Too many corporate leaders are waiting for a silver bullet to drive sustainability changes in their companies -- and are missing out on a prime opportunity to seize a competitive advantage.

Rather than focusing on simple changes that can be made now, says Matt Kistler, Walmart's senior vice president of sustainability, companies are “dabbling” and waiting for “the thing” that will drive transformational change.

“Shooting big and going for those opportunities we all hope to find,” is a must, Kistler says, “but let’s face it, it takes a long time to implement, it's expensive and requires radical change.”

Instead, Kistler advocates that companies should “do the small things, look for the big ones, but just get started.”

Appearing as part of a panel convened last week in San Francisco by Rocky Mountain Institute at RMI2009, Kistler was joined by HP's Bonnie Nixon, Paul Westbrook of Texas Instruments and Tony Malkin, owner of the newly retrofitted Empire State Building.

Moderated by Adam Werbach, the CEO of Saatchi and Saatchi S, the group discussed how forward-thinking corporations are using sustainability as a key competitive driver.

Ranked the No. 1 green company in America last month by Newsweek, HP is already helping customers reduce their carbon emissions -- developing teleconference technology to replace air travel and using cloud computing to reduce reliance on massive data centers.

But HP is also taking simple steps, Nixon says, such as delivering computers to retailers in stylish, reusable messenger bags rather than boxes. Created in response to a design contest issued by Walmart, HP's design -- which won the challenge -- reduces the amount of product packaging by 97 percent.

Walmart's Sustainability Index, announced earlier this year, is part of a major attempt by the retail giant to develop a more transparent supply chain. The index will show what is in each product and how the product is made -- from raw materials to disposal.

Yet, Werbach asked, can Walmart really justify a sustainability index that isn't all about saving money when customers suffering from job losses and a crippling recession are trying to make every dollar count? And can the company keep prices low but still sell sustainable products?

“At midnight at the end of the month, that's when many Americans finally have money and can go shopping,” Werbach says.

The index is meant to drive innovation throughout Walmart's supply chain and allow customers to evaluate products on something beyond just price.

Last year, by making changes based on sustainability, Kistler says, Walmart increased its income by $200 million just by revamping product packaging. “Rather than paying someone to haul away what we previously thought was waste, we're getting an income stream to help make those small changes.”

The recent retrofit of New York's Empire State Building was a major undertaking to remake an iconic brand known the world over.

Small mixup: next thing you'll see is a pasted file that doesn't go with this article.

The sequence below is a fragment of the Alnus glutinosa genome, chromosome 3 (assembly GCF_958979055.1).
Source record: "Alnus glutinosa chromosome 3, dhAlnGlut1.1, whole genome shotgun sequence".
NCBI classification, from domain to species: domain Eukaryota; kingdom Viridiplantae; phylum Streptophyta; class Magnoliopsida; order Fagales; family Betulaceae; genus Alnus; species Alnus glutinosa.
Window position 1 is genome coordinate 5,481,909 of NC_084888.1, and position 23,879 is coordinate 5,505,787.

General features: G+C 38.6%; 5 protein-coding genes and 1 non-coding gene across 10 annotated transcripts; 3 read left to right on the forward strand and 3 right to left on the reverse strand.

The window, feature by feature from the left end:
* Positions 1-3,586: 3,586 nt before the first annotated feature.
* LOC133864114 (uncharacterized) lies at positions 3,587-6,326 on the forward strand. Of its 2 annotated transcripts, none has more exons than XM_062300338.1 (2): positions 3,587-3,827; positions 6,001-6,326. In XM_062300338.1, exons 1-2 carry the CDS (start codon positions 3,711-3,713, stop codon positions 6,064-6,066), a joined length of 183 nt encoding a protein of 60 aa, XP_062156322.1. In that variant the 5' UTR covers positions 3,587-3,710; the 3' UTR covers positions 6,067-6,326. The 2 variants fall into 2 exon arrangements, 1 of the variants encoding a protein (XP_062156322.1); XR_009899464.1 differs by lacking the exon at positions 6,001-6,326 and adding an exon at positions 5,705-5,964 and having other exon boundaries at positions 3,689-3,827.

“The view of the world towards the Empire State Building was always from the 70th floor up,” Malkin says. “But I wanted it to be the world's most famous office building."

The key to that, he says, and to attracting higher-paying tenants, was to increase the building's energy efficiency and create a better, healthier, more productive workplace.

“It's a viable business model and a way to get a better economic result,” Malkin says. “Without compromise -- the building's not darker, not colder -- we were able to drive change and creating a competitive advantage, that's what drove us.”

Size matters, as HP discovered when, earlier this year, Greenpeace painted the words “Hazardous Products” on the roof of its headquarters in Palo Alto, California. As a $130 billion technology company, Nixon says, HP acts as a tipping point, and while the company's leaders did not take kindly Greenpeace's actions -- to say the least, it did get them talking internally about how to be a leader in driving change.

“From my perspective, when NGOs come to the table and say, 'We've got a problem with this,' we as a company have always said OK, let's figure out what the issues are and come up with solutions,” Nixon says. “When you look at who we are in the market -- the scale, the breadth, the depth -- Greenpeace knew by targeting us it could push the other companies to match us.”

Businesses exist to make money, says Texas Instruments' Paul Westbrook, but they are starting to discover there is a way to make money, be profitable and do the right thing. And when one company does it, others will soon follow.

“You're starting to see corporate peer pressure,” Westbrook says. “Executives are very competitive people and no one wants to be the company that got left behind.”

Nixon, calling it “coop-ition,” says that companies have to work together. “If we go it alone we can go fast, but if we go it together we can go far. We have to get with our competitors and we have to push the envelope.”

Rebecca Cole is the web content manager for Rocky Mountain Institute, she helps drive the direction, strategy and content for RMI's online presence.

Image CC licensed by Sebastian Mary.